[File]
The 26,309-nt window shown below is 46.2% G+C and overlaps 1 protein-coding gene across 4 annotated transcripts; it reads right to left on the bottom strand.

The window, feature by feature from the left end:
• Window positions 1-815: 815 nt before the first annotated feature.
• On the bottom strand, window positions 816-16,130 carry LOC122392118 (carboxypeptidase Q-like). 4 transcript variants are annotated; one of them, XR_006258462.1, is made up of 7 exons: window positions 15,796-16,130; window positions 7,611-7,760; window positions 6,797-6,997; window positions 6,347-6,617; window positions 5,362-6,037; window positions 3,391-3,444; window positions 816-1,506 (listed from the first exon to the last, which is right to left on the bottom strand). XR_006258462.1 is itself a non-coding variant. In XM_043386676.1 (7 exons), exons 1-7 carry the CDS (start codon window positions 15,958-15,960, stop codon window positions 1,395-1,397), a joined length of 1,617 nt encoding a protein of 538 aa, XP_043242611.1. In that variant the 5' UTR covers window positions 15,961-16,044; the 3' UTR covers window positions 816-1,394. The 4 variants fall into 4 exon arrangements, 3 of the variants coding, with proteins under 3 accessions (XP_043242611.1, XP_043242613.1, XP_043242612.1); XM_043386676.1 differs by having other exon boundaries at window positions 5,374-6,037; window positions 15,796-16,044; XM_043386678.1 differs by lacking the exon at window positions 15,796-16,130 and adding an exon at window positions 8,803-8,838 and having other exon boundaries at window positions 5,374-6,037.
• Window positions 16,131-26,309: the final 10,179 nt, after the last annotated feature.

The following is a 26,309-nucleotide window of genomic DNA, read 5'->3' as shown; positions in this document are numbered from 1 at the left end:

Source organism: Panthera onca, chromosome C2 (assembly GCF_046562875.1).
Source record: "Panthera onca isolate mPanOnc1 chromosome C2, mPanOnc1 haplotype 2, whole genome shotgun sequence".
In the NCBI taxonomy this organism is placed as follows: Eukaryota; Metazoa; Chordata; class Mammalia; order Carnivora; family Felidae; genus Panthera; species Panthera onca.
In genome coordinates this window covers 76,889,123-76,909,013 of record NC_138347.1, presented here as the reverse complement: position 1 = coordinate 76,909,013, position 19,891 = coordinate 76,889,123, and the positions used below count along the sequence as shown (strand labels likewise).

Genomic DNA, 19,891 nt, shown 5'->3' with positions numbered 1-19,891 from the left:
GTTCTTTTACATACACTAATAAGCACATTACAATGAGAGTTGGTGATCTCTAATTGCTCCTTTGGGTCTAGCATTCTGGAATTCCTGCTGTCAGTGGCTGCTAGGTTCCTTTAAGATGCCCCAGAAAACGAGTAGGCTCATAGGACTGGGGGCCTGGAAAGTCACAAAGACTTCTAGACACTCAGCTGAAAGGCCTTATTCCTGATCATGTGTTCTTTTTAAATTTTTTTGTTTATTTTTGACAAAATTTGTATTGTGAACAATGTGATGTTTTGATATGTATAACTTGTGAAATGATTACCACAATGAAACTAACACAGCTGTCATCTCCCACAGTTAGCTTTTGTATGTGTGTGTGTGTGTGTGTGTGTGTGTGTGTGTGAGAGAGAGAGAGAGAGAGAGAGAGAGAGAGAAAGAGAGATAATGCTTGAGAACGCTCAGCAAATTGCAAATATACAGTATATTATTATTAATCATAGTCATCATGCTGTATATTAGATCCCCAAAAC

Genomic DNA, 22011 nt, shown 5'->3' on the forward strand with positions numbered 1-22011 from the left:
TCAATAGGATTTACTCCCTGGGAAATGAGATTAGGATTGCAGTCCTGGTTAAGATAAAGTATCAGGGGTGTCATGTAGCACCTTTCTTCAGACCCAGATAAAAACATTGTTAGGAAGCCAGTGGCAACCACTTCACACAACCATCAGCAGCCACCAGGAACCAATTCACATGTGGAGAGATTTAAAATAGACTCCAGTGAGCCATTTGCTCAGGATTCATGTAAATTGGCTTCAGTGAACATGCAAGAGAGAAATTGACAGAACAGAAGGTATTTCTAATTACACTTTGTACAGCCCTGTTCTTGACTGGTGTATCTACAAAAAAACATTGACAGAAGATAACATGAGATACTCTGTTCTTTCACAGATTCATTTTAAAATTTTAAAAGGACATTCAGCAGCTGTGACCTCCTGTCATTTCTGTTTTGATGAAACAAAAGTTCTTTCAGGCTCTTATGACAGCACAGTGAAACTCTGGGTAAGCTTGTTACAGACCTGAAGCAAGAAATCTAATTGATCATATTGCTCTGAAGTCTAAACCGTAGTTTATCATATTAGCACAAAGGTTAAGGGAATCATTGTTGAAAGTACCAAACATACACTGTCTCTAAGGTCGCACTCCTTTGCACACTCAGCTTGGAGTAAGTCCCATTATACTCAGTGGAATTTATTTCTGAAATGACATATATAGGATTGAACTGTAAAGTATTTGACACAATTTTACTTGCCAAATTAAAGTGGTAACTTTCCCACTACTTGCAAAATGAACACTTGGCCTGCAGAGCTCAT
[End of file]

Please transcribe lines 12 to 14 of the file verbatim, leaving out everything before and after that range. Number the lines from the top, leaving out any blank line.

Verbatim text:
GTTCTTTTACATACACTAATAAGCACATTACAATGAGAGTTGGTGATCTCTAATTGCTCCTTTGGGTCTAGCATTCTGGAATTCCTGCTGTCAGTGGCTGCTAGGTTCCTTTAAGATGCCCCAGAAAACGAGTAGGCTCATAGGACTGGGGGCCTGGAAAGTCACAAAGACTTCTAGACACTCAGCTGAAAGGCCTTATTCCTGATCATGTGTTCTTTTTAAATTTTTTTGTTTATTTTTGACAAAATTTGTATTGTGAACAATGTGATGTTTTGATATGTATAACTTGTGAAATGATTACCACAATGAAACTAACACAGCTGTCATCTCCCACAGTTAGCTTTTGTATGTGTGTGTGTGTGTGTGTGTGTGTGTGTGTGTGAGAGAGAGAGAGAGAGAGAGAGAGAGAGAGAAAGAGAGATAATGCTTGAGAACGCTCAGCAAATTGCAAATATACAGTATATTATTATTAATCATAGTCATCATGCTGTATATTAGATCCCCAAAAC

Genomic DNA, 22011 nt, shown 5'->3' on the forward strand with positions numbered 1-22011 from the left:
TCAATAGGATTTACTCCCTGGGAAATGAGATTAGGATTGCAGTCCTGGTTAAGATAAAGTATCAGGGGTGTCATGTAGCACCTTTCTTCAGACCCAGATAAAAACATTGTTAGGAAGCCAGTGGCAACCACTTCACACAACCATCAGCAGCCACCAGGAACCAATTCACATGTGGAGAGATTTAAAATAGACTCCAGTGAGCCATTTGCTCAGGATTCATGTAAATTGGCTTCAGTGAACATGCAAGAGAGAAATTGACAGAACAGAAGGTATTTCTAATTACACTTTGTACAGCCCTGTTCTTGACTGGTGTATCTACAAAAAAACATTGACAGAAGATAACATGAGATACTCTGTTCTTTCACAGATTCATTTTAAAATTTTAAAAGGACATTCAGCAGCTGTGACCTCCTGTCATTTCTGTTTTGATGAAACAAAAGTTCTTTCAGGCTCTTATGACAGCACAGTGAAACTCTGGGTAAGCTTGTTACAGACCTGAAGCAAGAAATCTAATTGATCATATTGCTCTGAAGTCTAAACCGTAGTTTATCATATTAGCACAAAGGTTAAGGGAATCATTGTTGAAAGTACCAAACATACACTGTCTCTAAGGTCGCACTCCTTTGCACACTCAGCTTGGAGTAAGTCCCATTATACTCAGTGGAATTTATTTCTGAAATGACATATATAGGATTGAACTGTAAAGTATTTGACACAATTTTACTTGCCAAATTAAAGTGGTAACTTTCCCACTACTTGCAAAATGAACACTTGGCCTGCAGAGCTCAT